DESCRIPTIONMyocarditis is inflammation of the heart muscle (myocardium) that usually occurs as a complication of underlying illness, hypersensitive immune reactions, injury, or radiation therapy. All the chambers of the heart are involved.
Appropriate health care includes:
Self-care after diagnosis.
Physician's monitoring of general condition and medications.
Hospitalization for the underlying disorder (frequently).
SIGNS & SYMPTOMSFatigue.
Shortness of breath.
Other symptoms caused by the underlying disorder.
If myocarditis causes congestive heart failure, the following symptoms will also occur:
Swollen feet and ankles.
Distended neck veins.
Rapid heartbeat, even when at rest.
Breathing difficulty, even when the child is sleeping or at rest.
CAUSESViral infections, such as measles, influenza, or adenovirus.
Bacterial infections, such as tetanus, gonorrhea, typhoid fever, tuberculosis, or diphtheria.
Surgery on the heart.
RISK FACTORSExcess alcohol consumption.
Geographic location. Parasite infections are common in underdeveloped countries.
PREVENTING COMPLICATIONS OR RECURRENCE
Urge your child not to drink more than 1 or 2 alcoholic drinks--if any--a day.
Keep your child's immunizations current against diphtheria, tetanus, measles, German measles, and polio. See Appendix 1.
Your own observation of symptoms.
Medical history and physical exam by a doctor.
Laboratory blood studies.
EKG (See Glossary).
Other studies appropriate for the underlying disorder.
POSSIBLE COMPLICATIONSEven with excellent treatment of the underlying disorder, a few children develop:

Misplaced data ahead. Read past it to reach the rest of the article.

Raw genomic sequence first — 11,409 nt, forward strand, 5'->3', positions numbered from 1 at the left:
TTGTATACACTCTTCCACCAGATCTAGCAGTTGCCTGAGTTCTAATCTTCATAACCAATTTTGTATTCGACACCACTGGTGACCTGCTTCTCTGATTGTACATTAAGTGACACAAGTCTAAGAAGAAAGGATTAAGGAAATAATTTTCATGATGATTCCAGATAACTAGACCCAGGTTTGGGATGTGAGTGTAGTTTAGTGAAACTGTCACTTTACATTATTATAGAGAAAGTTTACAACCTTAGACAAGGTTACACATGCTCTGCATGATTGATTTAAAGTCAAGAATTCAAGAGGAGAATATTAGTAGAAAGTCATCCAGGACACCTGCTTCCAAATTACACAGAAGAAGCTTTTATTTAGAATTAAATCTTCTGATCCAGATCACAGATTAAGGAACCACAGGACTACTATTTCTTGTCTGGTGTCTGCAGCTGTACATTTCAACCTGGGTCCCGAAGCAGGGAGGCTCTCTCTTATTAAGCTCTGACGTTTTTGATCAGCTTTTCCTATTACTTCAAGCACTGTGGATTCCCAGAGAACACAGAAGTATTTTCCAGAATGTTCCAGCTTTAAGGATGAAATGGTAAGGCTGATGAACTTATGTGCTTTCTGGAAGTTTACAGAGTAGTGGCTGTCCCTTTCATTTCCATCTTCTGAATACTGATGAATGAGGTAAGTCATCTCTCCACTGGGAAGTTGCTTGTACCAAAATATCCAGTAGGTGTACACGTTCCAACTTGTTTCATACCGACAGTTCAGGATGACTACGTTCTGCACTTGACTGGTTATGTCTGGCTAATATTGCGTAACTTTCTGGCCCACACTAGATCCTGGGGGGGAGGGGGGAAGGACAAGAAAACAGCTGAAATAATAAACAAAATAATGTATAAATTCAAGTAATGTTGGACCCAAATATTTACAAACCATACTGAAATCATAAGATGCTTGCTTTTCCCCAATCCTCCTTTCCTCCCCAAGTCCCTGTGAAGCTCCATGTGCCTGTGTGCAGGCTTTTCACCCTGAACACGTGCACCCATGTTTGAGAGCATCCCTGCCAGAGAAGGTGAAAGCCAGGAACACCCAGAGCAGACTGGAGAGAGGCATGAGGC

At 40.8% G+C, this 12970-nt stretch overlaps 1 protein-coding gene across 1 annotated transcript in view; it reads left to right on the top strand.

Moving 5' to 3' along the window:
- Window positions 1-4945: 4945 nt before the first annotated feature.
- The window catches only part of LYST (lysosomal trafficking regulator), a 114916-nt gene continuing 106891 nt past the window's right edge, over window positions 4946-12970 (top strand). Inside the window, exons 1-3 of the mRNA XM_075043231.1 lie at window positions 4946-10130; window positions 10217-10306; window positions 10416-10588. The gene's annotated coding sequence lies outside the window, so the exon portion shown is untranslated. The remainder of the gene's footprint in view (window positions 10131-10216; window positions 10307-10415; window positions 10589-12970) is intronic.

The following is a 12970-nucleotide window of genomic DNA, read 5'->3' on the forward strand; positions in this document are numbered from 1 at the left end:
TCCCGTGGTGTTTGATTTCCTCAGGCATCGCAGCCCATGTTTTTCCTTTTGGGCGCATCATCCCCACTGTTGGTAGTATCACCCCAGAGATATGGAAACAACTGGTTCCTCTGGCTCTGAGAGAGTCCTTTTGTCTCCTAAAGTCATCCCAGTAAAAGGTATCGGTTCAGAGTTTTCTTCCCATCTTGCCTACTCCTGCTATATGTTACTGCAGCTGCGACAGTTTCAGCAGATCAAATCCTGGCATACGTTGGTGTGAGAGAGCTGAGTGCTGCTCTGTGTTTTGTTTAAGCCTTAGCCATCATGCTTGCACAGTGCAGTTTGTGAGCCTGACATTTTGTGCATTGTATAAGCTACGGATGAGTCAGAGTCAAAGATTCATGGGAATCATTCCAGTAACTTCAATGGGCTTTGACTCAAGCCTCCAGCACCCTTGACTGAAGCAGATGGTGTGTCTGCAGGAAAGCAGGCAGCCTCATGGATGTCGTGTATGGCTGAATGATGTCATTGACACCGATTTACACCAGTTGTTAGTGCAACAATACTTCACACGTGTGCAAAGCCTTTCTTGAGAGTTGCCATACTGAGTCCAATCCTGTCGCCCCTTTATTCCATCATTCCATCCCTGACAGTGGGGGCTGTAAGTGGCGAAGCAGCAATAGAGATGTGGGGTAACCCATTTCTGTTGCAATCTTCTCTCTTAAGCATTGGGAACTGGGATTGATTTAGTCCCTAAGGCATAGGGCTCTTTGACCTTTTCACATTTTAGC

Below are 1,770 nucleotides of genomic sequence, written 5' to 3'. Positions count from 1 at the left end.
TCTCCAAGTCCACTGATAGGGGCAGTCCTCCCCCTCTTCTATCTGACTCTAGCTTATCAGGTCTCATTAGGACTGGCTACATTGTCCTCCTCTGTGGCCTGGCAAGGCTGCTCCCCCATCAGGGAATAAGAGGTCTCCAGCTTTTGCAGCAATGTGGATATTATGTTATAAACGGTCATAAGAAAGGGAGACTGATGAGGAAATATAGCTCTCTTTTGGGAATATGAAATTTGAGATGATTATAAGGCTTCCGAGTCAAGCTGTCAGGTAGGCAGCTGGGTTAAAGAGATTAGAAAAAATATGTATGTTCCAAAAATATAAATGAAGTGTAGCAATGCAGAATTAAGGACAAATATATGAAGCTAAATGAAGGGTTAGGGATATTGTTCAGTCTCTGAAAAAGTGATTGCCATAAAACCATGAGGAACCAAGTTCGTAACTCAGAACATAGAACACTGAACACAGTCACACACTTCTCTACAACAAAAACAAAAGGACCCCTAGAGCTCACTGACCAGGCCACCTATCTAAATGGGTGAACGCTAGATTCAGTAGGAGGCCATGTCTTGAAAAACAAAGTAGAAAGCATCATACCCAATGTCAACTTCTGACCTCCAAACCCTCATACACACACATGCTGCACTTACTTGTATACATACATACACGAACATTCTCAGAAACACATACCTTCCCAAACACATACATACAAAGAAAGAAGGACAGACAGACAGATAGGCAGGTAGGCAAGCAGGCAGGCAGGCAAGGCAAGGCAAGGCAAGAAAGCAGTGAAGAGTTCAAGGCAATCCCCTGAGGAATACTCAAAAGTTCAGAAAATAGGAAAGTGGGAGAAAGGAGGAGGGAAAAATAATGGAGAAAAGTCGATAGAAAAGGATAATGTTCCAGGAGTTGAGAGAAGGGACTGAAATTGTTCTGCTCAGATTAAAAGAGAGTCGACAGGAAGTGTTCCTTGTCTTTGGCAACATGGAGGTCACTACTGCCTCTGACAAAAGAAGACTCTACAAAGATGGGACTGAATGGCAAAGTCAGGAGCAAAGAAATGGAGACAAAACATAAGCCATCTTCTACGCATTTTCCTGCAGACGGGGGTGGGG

Congestive heart failure.
Permanent damage to the heart muscle or valves.
A blood clot inside the heart muscle that can break away and lodge elsewhere in the body. This may be life-threatening.
Usually curable with detection and treatment of the underlying cause.
HOME CAREYour child must have complete nursing care, including help with bathing and eating.
MEDICATIONAntibiotics to fight infection, if your child's myocarditis is caused by a bacterial infection.
Cortisone drugs to reduce inflammation.
Appropriate medications, if the myocarditis develops into congestive heart failure. These include:
-- Diuretics to reduce fluid retention.
-- Digitalis to stimulate a stronger heartbeat.
-- Anticoagulants to prevent clot formation.
See Medications section for information regarding medicines your doctor may prescribe.
Your doctor may prescribe:
ACTIVITYYour child should rest in bed until symptoms disappear. Recovery time varies, depending on the underlying cause. Your child may read or watch TV.
Your child should use a bedside commode for bowel movements while at complete bed rest. This causes less stress than a bedpan.
After recovery, the child can resume normal activities gradually.
DIET & FLUIDS
Your child should eat a low-salt diet (See Appendix 29).
OK TO GO TO SCHOOL?When signs of infection have decreased, appetite returns, and alertness, strength, and feeling of well-being will allow.
CALL YOUR DOCTOR IF
Your child has symptoms of myocarditis.
The following occurs during treatment:
-- Recurrence of fever of chills.
-- Increased shortness of breath.
New, unexplained symptoms develop. Drugs used in treatment may produce side effects.